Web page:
Let me guess...looking for an excuse to bypass having to pronounce it?tvdxer said:Is this sound present in all variants of Arabic? Do any not possess it?
I think the Maltese Ħ ħ corresponds the Arabic خ, usually transliterated as "kh".Ħ ħ no English equivalent; sounds like a breathy "h", heavy or like the "ch" in German or Scottish 'loch'.
h is ه, isn't it?ħ like h in hand, maybe pretty much like the Lebanese ح
għ is silent but pharyngealizes and lengthens vowels
Nowadays there is only one h (aitch) sound in Maltese: ħ which ( corresponds to the h in house, have, horror). Up unti afew yeras ago, in small villages in Gozo, older people still udes to voice the kħ, but thsi sound has now all but disappeared from the language. The old kħ is rendered in writing by għ - actually one unvoiced consonant.Anatoli said:Than Wikipedia is wrong as for the Maltese alphabet. I quoted what the description of the letter is.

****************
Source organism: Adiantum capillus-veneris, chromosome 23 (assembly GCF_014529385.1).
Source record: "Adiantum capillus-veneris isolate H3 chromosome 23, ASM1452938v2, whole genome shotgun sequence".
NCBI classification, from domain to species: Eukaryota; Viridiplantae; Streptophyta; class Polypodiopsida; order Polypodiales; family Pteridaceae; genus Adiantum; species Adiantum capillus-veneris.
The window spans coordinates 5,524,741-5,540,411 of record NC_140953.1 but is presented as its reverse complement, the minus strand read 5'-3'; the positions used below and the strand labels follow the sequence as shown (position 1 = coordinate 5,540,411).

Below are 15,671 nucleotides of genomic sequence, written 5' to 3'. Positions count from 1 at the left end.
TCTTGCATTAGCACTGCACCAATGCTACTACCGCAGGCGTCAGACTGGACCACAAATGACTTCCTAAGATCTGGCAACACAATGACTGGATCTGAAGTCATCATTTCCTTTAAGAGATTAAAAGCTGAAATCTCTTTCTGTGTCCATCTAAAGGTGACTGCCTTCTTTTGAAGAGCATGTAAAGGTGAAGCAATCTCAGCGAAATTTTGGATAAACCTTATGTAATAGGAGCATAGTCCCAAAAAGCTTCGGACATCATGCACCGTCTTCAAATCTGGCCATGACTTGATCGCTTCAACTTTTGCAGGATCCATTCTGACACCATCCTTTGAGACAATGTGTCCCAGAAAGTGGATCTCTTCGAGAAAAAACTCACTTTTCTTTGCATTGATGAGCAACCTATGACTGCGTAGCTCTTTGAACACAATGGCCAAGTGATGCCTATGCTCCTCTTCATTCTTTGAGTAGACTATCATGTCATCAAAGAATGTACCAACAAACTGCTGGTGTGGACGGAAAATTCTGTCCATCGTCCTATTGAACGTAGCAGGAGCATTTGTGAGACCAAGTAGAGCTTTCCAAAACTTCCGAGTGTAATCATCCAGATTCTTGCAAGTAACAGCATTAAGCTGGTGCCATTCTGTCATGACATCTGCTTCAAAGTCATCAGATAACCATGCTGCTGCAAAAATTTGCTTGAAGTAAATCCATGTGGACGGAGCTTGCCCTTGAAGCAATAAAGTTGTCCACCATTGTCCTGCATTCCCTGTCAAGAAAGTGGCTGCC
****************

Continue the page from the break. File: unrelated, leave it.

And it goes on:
Maltese għ derives from two Arabic sounds: `ayn/ʕayn ع and ghayn/ġayn غ, only the second of which is a voiced velar fricative. (The first is a voiced pharyngeal fricative.) However, the (reflexes of the) two sounds merged in standard Maltese, though I believe there are (or at least, used to be not that long ago) dialects which preserve the distinction and not only pronounce għajn but pronounce it differently depending on whether it's a reflex of `ayn or ghayn.
So, all three examples have an ح in Arabic!TYMaltese said:like Eng. 'h' in 'horse', but comparatively stronger, occurring not only initially but also medially and finally. Exx. ħabb (ħapp) 'he loved'; baħar ('baħar) 'sea'; ruħ (ruuħ) 'soul'.